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  • he's a review from BBC Learning English Hello and welcome to News Review the program where we show you how to use the language from the latest news stories in your everyday English.

  • Hi, I'm Neil.

  • Joining me today is Dan.

  • Hi, Dan.

  • Hello, everybody.

  • What is our story?

  • Our story is about approaching hurricane.

  • Okay, let's find out some more about that from this BBC World Service News Bulletin.

  • A large scale evacuation is underway in the United States.

  • Is the East Coast braces for Hurricane Florence?

  • What may be the strongest storm to hit the region in decades?

  • South Carolina's governor ordered the evacuation of its entire coastline involving over a 1,000,000 people, while North Carolina and Virginia have declared states of emergency is expected to make landfall by Thursday.

  • So Hurricane Florence is approaching the east coast of the United States that was recently upgraded to a Category four storm, so it's very, very strong.

  • In fact, people are saying it's the strongest in decades.

  • As a result, over one million people are being evacuated from their homes in South Carolina, and North Carolina and Virginia have deterred states of emergency, and he gets worse out in the ocean.

  • There are two more hurricanes, Isaac and Helen, that could potentially follow along the same path.

  • Okay, well, you've been researching this story and picking out useful vocabulary to talk about it.

  • What have you got?

  • We've got menace churning and lurking menace churning and lurking.

  • So let's go to that first headline with the word menace in it, please.

  • Very well.

  • From the Otto, our citizen, Hurricane Florence explodes into a category four storm as 209 kilometre an hour winds menace U S East coast.

  • And that's menace.

  • Meaning threaten toe hurt as a verb here.

  • Exactly.

  • So if you menace someone or something, then you threaten to hurt it.

  • You terrorize it.

  • You cause anxiety.

  • Anything like that.

  • You might minutes someone with a fist.

  • I'm gonna get you or something like that.

  • Scared?

  • Dad, Don't be Neil.

  • I won't menace you because I am not a menace.

  • Hot now, huh?

  • Now that's a now.

  • That's right.

  • So we've got lots of different word forms of This is a very useful words.

  • We have the verb to menace.

  • We have the noun menace that we could be talking about.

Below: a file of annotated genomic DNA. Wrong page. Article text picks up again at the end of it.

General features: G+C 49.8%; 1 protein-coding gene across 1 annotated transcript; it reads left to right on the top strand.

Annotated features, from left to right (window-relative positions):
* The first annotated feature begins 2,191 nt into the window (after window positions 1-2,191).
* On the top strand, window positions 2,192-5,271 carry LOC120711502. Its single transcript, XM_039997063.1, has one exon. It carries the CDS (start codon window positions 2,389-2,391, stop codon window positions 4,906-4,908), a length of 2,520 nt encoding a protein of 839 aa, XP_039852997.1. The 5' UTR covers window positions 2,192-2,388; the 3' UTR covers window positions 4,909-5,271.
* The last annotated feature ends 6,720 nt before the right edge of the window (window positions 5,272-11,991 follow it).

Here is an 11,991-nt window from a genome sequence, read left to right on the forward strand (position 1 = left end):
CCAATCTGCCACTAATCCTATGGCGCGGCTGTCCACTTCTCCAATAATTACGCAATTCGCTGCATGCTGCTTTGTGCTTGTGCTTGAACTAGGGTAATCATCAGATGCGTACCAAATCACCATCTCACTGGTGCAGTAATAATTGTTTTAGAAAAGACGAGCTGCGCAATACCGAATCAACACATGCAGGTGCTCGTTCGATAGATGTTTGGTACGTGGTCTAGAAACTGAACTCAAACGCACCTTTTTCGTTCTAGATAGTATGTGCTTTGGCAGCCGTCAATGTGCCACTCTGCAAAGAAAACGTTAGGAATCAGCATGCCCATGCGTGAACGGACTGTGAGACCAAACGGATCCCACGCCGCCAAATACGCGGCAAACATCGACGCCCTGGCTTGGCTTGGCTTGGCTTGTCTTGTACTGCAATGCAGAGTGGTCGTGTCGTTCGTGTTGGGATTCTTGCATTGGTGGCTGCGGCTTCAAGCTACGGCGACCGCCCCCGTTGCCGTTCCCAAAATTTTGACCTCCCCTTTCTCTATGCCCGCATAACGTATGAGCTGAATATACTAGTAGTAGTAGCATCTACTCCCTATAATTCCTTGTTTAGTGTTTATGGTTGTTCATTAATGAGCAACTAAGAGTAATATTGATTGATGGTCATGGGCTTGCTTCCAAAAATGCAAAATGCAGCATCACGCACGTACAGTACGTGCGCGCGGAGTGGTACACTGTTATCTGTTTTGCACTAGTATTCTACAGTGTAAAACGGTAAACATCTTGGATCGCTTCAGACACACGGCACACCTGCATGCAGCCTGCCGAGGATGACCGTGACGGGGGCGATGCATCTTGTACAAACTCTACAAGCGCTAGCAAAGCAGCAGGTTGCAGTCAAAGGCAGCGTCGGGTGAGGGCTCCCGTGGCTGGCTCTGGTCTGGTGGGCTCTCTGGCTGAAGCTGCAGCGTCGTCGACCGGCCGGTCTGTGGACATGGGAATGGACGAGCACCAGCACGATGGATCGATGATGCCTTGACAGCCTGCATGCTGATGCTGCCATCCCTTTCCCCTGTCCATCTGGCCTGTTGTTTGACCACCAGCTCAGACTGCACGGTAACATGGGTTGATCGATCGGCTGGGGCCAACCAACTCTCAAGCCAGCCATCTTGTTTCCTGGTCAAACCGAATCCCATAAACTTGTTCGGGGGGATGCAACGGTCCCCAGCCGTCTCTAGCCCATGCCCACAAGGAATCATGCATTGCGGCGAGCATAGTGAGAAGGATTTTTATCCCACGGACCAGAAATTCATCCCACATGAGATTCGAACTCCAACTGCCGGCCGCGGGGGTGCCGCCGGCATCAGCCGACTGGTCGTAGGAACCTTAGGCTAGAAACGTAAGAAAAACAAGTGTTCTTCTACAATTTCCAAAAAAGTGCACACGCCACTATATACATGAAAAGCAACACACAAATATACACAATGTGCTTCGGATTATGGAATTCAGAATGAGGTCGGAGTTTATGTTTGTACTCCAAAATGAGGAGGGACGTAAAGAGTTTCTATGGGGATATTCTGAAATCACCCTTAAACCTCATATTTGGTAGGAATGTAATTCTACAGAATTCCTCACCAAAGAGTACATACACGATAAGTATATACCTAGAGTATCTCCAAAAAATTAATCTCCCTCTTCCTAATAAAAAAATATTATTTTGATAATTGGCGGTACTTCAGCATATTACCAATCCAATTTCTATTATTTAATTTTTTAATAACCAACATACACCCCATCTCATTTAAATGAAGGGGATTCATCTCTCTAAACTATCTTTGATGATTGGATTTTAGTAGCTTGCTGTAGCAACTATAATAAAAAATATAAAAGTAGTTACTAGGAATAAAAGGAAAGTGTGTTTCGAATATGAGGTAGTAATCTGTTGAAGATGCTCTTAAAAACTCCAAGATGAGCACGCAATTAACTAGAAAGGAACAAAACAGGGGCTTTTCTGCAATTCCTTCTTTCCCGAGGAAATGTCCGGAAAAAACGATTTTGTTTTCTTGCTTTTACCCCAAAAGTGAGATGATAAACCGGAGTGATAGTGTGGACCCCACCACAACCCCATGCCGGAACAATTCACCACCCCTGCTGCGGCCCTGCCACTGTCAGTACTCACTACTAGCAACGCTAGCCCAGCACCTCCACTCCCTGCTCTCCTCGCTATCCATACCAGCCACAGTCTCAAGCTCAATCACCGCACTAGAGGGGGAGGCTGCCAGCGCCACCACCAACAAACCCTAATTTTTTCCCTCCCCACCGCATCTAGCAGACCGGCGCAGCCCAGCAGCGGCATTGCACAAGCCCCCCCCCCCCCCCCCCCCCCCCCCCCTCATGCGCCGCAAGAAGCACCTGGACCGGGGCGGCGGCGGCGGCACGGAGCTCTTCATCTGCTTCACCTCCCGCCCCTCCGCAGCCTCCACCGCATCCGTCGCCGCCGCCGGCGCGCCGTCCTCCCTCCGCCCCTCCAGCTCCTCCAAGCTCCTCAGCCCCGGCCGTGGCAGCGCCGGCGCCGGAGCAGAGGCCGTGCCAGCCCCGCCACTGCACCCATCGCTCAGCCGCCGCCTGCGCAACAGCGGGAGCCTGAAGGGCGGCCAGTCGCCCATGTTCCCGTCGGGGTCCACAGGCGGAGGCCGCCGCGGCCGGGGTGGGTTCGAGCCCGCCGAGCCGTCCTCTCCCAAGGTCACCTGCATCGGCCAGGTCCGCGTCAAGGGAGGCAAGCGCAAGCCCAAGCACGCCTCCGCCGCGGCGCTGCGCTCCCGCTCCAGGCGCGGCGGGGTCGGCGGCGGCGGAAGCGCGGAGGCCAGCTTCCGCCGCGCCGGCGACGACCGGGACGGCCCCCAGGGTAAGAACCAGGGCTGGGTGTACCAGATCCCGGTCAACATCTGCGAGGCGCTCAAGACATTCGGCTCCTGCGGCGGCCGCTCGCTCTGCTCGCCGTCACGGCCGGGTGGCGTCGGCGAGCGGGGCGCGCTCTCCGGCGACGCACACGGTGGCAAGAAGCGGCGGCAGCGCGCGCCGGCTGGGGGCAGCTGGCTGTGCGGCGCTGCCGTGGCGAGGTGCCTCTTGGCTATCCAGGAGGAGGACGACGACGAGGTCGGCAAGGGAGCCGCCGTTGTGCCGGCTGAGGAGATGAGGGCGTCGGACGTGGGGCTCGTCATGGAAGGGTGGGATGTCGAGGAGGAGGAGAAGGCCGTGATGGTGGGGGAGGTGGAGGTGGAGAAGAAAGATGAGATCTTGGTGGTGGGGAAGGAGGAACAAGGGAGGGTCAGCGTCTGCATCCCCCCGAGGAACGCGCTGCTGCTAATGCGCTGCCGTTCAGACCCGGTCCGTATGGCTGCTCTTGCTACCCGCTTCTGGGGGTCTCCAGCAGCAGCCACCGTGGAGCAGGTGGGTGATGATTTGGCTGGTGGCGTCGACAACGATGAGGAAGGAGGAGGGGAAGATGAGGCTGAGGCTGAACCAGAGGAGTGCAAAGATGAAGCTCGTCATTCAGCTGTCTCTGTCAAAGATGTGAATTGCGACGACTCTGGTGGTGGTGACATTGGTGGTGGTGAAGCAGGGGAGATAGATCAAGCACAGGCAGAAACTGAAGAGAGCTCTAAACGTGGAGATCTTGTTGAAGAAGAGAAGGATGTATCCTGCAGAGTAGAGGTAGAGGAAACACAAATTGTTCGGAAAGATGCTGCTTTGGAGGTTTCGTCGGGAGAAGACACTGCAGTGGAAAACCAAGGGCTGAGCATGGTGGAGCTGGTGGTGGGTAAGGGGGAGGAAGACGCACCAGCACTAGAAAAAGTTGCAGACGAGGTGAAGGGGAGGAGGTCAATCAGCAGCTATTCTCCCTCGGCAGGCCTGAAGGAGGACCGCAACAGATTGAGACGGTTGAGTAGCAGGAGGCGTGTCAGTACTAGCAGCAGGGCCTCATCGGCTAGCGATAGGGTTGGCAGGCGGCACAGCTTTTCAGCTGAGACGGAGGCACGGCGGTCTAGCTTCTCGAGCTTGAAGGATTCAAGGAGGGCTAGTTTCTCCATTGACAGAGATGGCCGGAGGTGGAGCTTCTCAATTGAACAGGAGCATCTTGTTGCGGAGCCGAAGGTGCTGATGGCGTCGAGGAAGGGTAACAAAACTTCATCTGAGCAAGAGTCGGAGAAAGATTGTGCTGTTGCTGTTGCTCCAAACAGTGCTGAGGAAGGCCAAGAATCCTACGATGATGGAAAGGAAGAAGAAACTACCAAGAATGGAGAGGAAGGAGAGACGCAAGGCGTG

• There was a menace in the air.

  • That's a general feeling of something threatening or weaken.

  • Talking about a specific person, a menace.

  • You are a menace, which means you're irritating me or you're threatening me in some way.

  • We have the objective menacing zone have raised a menacing fist towards Neil or I spoke menacingly to him.

  • That's the adverb.

  • And, of course, there's the classic character.

  • You know, the one I'm talking about.

  • Oh, yeah, the British comic strip.

  • That's right.

  • Then Dennis the Menace, Dennis Red and Black Stripey.

  • Exactly.

  • Yeah.

  • What kind of person was he?

  • A menace?

  • He waas.

  • He was a kind of mischievous, irritating child who caused problems for lots and lots of people here.

  • And it's kind of used in an informal way, but I suppose hopefully with a little affection, Yes.

  • Yeah.

  • I haven't got too much affection for the dog next door instead of a menace is a bit of what does it do?

  • Well, every time I arrive home and leave the house, it you know, it tries to attach itself to my ankle.

  • Wow, a menacing little dog.

  • Indeed, indeed.

  • Let us Now move on to our next headline.

  • All right, so Our next headline comes from business inside a UK and says, We've reached the peak of Atlantic hurricane season and three hurricanes are churning at once churning.

  • Now this is talking about a liquid moving violently.

  • He exactly.

  • So we're talking about a liquid and, like you said, moving violently, mixing together if you think about what a hurricane is, a violent storm.

  • And so the ocean is spinning and whirling and mixing, and that is called churning, and it actually comes from the process of making butter.

  • You put But milk Scuse me in a churn, which is the name of the jar, and you churn the milk so you move it violently around until it becomes butter.

  • Now the word churn is really nice, because we can use it in lots of different contexts as well.

  • For example, if you're having a bad day, your mind might be churning thoughts or anxiety or stress.

  • Or maybe if you have ever been on a roller coaster, Neil, I have been on a roller coaster, and my stomach churned in two different ways.

  • Okay, go on, tell us, as we nearly reached the top, do that my stomach was churning with anxiety.

  • Those I was worried about, what was going to excuse you concede the drop, isn't it?